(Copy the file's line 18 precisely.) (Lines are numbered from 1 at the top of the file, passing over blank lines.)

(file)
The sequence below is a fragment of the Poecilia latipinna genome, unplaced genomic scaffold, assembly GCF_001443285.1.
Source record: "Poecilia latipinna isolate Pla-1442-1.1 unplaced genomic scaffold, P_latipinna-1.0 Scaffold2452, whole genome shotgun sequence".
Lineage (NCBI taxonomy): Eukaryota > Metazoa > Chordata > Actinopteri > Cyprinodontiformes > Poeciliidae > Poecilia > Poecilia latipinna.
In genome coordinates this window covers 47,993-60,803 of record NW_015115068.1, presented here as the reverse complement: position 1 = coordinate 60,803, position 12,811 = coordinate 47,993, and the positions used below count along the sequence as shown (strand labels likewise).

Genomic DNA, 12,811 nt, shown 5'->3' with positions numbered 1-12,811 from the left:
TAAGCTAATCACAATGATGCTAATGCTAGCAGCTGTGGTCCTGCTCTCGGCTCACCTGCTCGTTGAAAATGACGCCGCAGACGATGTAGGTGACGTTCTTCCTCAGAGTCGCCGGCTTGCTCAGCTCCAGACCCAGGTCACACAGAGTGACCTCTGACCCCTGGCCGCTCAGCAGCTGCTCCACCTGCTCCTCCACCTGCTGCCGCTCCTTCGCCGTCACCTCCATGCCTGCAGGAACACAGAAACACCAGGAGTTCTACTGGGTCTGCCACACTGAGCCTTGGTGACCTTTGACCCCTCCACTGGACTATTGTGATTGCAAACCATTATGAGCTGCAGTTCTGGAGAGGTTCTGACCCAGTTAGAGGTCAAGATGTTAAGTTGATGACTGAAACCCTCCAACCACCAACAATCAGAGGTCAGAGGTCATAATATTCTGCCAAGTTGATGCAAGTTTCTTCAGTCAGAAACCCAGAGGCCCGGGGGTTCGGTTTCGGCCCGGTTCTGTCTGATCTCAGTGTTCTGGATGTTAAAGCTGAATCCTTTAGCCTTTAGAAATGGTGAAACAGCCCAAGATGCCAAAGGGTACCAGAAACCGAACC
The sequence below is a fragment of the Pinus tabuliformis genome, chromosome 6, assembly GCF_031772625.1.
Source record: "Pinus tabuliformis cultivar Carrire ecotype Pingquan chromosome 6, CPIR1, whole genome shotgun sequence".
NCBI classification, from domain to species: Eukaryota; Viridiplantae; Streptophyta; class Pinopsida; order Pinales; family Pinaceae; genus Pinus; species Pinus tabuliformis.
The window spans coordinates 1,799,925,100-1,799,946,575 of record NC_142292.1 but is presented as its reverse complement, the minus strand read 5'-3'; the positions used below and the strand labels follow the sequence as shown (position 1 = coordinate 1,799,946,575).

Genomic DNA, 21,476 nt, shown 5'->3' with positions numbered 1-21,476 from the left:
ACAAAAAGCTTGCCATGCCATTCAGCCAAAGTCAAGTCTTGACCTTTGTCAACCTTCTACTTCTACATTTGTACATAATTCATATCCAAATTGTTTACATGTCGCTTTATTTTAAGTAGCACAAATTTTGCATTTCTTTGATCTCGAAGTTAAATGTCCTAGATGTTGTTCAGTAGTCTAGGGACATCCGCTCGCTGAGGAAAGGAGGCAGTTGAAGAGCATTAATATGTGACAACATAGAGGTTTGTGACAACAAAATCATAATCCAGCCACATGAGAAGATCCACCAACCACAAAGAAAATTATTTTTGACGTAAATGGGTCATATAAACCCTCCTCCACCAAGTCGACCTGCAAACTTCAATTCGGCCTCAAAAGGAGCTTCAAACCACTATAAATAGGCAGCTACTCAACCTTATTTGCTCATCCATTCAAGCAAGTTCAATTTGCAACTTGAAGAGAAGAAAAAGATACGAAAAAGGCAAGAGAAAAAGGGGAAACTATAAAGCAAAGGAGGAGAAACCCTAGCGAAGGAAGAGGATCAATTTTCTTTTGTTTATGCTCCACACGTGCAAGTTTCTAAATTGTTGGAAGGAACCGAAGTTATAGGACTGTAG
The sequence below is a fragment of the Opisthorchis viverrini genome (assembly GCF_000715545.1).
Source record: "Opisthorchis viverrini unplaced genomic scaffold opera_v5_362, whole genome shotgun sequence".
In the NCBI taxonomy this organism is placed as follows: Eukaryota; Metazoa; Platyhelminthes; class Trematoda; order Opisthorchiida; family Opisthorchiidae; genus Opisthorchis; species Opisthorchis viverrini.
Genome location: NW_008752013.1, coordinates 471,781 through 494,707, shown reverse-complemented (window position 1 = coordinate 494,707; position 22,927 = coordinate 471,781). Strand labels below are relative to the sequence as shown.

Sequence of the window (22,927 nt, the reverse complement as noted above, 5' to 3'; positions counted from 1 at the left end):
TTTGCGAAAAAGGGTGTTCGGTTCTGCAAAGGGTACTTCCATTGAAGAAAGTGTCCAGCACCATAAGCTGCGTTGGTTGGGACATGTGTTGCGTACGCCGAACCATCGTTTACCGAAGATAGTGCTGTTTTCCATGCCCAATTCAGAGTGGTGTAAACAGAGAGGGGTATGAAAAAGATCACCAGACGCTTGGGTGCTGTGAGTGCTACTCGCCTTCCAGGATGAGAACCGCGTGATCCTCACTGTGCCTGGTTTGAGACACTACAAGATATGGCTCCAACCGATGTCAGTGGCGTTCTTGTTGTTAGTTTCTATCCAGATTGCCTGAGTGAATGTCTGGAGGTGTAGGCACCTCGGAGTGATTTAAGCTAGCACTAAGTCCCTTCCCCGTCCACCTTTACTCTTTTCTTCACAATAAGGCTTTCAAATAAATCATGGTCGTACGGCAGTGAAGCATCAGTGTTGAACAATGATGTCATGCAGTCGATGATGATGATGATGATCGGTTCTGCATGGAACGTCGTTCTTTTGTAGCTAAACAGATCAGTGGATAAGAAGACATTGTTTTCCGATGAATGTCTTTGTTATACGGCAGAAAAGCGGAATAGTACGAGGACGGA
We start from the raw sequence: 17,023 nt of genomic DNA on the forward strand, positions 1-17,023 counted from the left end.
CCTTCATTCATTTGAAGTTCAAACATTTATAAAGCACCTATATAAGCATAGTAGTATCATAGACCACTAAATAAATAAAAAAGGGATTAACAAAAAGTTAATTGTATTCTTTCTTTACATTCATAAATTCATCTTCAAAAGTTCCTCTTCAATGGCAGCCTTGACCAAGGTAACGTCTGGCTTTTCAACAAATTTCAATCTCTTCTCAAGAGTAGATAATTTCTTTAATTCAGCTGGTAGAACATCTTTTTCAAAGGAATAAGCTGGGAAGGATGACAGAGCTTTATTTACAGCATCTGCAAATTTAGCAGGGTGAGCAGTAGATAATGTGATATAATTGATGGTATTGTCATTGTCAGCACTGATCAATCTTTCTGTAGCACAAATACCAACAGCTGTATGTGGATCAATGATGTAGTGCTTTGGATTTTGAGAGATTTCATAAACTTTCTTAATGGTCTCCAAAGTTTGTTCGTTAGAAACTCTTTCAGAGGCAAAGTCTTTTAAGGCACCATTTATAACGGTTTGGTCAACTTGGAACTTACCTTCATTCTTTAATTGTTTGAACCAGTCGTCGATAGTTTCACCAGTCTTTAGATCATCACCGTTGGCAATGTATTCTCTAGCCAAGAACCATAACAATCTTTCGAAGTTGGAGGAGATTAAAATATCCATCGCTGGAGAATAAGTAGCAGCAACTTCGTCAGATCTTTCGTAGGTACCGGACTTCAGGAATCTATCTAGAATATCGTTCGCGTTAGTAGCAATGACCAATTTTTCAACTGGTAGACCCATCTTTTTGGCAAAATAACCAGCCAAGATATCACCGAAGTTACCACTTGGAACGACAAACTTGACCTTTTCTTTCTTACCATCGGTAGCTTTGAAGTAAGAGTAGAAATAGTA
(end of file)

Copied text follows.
TTTGCGAAAAAGGGTGTTCGGTTCTGCAAAGGGTACTTCCATTGAAGAAAGTGTCCAGCACCATAAGCTGCGTTGGTTGGGACATGTGTTGCGTACGCCGAACCATCGTTTACCGAAGATAGTGCTGTTTTCCATGCCCAATTCAGAGTGGTGTAAACAGAGAGGGGTATGAAAAAGATCACCAGACGCTTGGGTGCTGTGAGTGCTACTCGCCTTCCAGGATGAGAACCGCGTGATCCTCACTGTGCCTGGTTTGAGACACTACAAGATATGGCTCCAACCGATGTCAGTGGCGTTCTTGTTGTTAGTTTCTATCCAGATTGCCTGAGTGAATGTCTGGAGGTGTAGGCACCTCGGAGTGATTTAAGCTAGCACTAAGTCCCTTCCCCGTCCACCTTTACTCTTTTCTTCACAATAAGGCTTTCAAATAAATCATGGTCGTACGGCAGTGAAGCATCAGTGTTGAACAATGATGTCATGCAGTCGATGATGATGATGATGATCGGTTCTGCATGGAACGTCGTTCTTTTGTAGCTAAACAGATCAGTGGATAAGAAGACATTGTTTTCCGATGAATGTCTTTGTTATACGGCAGAAAAGCGGAATAGTACGAGGACGGA